"This definitely involves religious freedom," Father Orsi said. "The HHS mandate will look like small-time, small potatoes, compared to the government forcing a priest to violate the seal of confession."
The pressure on Father Bayhi to break the seal of confession, Father Orsi said, continues a trend of religious freedom being squeezed by government. In Father Bayhi’s case, the Catholic Church has held the line on the sacrament’s invioability, which stands in stark contrast to Anglican Church leaders who voted earlier this month to authorize Anglican priests in Australia to disclose unreported serious crimes, such as sexual abuse, to authorities that they hear in confession.
"Presuming (Anglican) sacraments are valid, they are betraying their own people by doing something like this because people go into confession with the belief that what they say will never ever be revealed," Father Orsi said.
Canon Alistair Macdonald-Radcliff, an ordained Anglican clergyman and director general of the World Dialogue Council, said the Australian Anglican Synod’s vote to break the seal of confession in certain cases is problematic.
"It chips away at the clergy’s ability to keep things in confidence," Macdonald-Radcliff told Aleteia. He said the vote also speaks to other issues pertaining to societal trust and the increasing notion that privacy and confidentiality are always attempts at concealing important information.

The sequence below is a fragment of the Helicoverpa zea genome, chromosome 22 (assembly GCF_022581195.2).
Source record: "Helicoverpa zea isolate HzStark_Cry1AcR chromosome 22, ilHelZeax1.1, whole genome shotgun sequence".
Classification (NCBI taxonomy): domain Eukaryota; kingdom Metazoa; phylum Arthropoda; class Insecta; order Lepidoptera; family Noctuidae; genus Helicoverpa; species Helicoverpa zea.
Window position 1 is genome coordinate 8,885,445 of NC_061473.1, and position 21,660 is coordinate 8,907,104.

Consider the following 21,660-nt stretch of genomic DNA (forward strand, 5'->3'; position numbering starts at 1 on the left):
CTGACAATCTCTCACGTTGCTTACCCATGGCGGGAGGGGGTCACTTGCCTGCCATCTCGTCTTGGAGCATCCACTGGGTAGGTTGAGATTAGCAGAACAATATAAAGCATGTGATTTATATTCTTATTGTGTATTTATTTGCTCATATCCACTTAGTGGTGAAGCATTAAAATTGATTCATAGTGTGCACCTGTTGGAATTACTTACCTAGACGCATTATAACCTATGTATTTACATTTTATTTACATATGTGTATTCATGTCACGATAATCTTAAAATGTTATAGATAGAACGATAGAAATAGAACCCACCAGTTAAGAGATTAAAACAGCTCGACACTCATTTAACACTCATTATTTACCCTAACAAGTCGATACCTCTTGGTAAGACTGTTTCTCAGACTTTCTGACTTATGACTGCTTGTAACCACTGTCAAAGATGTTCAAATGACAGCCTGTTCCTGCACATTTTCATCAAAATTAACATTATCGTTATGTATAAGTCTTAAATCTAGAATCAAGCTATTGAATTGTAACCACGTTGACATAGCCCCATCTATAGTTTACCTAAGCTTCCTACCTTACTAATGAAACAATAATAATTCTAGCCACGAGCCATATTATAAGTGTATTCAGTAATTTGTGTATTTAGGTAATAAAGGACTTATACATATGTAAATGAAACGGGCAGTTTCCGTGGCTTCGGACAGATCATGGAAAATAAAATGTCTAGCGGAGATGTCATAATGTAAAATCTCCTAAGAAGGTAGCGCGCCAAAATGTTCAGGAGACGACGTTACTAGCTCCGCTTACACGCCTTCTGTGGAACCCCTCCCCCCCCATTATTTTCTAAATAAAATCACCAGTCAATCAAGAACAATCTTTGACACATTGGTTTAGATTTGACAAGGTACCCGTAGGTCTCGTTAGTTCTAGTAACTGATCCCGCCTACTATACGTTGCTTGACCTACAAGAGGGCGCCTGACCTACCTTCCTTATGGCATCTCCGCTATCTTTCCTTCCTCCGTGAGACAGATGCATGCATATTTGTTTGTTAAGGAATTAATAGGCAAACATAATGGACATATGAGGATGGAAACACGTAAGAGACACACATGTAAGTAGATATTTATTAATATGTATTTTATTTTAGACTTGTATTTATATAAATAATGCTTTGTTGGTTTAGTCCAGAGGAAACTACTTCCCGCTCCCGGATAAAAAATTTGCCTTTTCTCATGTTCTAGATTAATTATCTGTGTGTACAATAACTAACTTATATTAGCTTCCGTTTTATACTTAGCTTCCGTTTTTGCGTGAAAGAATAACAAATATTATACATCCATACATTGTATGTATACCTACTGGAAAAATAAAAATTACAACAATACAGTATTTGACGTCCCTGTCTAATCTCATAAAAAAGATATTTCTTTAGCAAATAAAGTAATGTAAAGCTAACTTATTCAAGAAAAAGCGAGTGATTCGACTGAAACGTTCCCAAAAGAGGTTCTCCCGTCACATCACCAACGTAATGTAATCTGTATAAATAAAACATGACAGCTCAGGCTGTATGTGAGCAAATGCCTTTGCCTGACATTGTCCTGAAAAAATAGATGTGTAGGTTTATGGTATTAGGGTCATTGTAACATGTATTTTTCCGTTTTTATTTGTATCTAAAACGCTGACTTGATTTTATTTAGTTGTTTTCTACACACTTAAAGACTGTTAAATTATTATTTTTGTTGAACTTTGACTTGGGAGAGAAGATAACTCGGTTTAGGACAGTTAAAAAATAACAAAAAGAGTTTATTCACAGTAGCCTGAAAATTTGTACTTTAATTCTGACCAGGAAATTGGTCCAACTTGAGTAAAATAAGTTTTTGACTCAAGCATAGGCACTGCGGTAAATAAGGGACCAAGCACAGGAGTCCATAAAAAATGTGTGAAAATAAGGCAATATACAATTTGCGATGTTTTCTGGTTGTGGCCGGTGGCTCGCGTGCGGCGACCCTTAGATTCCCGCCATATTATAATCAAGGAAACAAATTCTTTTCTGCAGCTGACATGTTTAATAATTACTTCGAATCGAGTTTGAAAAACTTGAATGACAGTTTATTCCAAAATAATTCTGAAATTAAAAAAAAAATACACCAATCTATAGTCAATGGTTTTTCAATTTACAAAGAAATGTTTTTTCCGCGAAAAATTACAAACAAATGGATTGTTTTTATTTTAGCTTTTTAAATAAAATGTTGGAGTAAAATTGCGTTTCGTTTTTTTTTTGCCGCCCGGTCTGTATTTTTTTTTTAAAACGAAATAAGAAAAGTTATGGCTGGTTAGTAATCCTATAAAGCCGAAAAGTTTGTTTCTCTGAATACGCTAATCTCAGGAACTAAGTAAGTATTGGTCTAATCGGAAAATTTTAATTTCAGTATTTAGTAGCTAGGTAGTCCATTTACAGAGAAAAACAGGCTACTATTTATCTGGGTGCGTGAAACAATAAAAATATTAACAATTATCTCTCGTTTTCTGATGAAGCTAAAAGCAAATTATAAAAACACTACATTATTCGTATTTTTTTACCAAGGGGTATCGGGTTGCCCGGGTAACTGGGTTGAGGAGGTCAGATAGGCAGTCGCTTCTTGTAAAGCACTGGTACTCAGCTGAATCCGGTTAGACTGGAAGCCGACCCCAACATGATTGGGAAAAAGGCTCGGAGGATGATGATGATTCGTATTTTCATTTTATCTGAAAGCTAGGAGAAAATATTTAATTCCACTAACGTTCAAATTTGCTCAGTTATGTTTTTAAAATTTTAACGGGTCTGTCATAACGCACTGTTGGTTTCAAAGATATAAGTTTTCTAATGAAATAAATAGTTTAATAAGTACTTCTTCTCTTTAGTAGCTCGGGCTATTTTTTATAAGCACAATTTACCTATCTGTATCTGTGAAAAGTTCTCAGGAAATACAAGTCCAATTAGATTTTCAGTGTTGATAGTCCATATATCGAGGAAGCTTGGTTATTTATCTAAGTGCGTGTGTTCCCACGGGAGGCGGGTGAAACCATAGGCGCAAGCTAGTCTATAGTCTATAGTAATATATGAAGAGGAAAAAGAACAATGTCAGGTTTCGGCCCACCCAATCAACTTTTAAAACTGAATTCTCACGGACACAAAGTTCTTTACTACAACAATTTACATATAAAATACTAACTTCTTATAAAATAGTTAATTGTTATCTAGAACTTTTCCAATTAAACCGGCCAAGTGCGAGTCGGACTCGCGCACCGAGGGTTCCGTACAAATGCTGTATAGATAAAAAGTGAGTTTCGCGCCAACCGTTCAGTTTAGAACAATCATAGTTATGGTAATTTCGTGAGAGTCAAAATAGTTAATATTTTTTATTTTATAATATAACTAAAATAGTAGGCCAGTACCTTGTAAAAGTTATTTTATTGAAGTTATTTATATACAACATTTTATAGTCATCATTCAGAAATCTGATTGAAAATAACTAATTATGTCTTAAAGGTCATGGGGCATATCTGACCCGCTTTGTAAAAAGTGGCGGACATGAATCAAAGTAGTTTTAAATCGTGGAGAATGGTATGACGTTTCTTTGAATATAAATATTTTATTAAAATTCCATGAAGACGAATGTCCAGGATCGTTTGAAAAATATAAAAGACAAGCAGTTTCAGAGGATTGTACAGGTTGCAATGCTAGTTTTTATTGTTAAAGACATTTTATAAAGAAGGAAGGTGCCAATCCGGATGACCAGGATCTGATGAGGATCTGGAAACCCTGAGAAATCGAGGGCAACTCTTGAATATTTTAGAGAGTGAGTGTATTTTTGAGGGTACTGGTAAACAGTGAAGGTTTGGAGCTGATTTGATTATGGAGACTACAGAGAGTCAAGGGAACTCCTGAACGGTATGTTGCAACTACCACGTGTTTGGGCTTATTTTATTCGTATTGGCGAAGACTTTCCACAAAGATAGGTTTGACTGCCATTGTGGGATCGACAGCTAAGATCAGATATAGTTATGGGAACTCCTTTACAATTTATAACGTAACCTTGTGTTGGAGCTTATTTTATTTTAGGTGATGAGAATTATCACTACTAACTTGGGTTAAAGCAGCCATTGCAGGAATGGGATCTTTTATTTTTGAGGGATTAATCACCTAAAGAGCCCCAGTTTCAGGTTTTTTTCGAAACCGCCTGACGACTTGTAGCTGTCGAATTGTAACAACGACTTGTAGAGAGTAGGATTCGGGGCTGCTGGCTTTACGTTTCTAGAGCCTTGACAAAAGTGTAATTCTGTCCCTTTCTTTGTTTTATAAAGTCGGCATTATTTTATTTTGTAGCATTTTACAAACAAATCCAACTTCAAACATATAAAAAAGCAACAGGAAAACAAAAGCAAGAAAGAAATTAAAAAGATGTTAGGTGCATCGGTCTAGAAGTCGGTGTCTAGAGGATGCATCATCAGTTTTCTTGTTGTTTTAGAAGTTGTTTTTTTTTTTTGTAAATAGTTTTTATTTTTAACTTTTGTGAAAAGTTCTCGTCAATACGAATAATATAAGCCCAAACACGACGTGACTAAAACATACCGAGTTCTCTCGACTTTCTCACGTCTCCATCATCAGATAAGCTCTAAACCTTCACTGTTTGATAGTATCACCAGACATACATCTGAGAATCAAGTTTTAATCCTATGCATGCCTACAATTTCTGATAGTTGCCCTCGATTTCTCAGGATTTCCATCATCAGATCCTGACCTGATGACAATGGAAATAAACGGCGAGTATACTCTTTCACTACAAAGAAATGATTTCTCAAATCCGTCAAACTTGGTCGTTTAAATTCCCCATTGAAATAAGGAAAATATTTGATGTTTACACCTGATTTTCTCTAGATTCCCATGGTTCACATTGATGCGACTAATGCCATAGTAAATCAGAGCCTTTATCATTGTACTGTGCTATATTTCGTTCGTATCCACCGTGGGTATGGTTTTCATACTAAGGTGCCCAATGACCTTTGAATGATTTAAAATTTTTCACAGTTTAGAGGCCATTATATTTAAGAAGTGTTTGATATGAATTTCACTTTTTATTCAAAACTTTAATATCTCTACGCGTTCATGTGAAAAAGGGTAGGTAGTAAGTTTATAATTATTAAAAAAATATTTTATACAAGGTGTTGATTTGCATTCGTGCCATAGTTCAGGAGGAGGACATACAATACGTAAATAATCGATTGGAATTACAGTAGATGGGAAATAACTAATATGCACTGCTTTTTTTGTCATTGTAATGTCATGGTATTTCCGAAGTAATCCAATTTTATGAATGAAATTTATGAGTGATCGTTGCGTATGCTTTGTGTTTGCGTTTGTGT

"It will not affect the Catholic Church, except that it will make it more difficult for outsiders to see why the Church is holding out when so many other Christian bodies have been ‘reasonable,’” Mirus added.
In addition to serious concerns about religious freedom, there are some complicated legal principles in the Louisiana case, especially those that pertain to "sacred communications" and exemptions from state public disclosure laws.
In most states, the clergy-penitent relationship, in the form of private counseling or sacramental confession, carries a similar privacy privilege granted between spouses, attorneys and clients, as well as physicians and counselors with their patients. However, sacred, privileged communications are not the same as informal conversations between members of the clergy and the laity. For example, a group of parishioners approaching a priest in a shopping mall and discussing a criminal act would not be considered a privileged conversation.
In Father Bayhi’s case, the trial court wants to determine whether the girl’s alleged disclosures happened during the formal Sacrament of Reconciliation, which would, in theory, be exempt from public disclosure laws.
"The question here is, ‘Was it a real confession?’ because she disclosed something that happened to her," said Paul Rothstein, a law professor at the Georgetown University Law Center.
Court documents indicate that Father Bayhi, while outside the confessional, sought to act "in good faith" regarding observations he made between the girl and the adult male parishioner. Father Bayhi told the man, who has since died, to end his relationship with the girl, advised him and his wife to speak with the child’s mother, and Father Bayhi also expressed concerns about the man’s relationship with the girl.
In Louisiana, sacred communications are theoretically exempt from the state’s mandated reporter law, but two state statutes conflict with each other; one statute says a member of the clergy is not required to disclose a sacred communication, but the other says any mandated reporter is obliged to report suspected child abuse "notwithstanding any claim of privileged communication."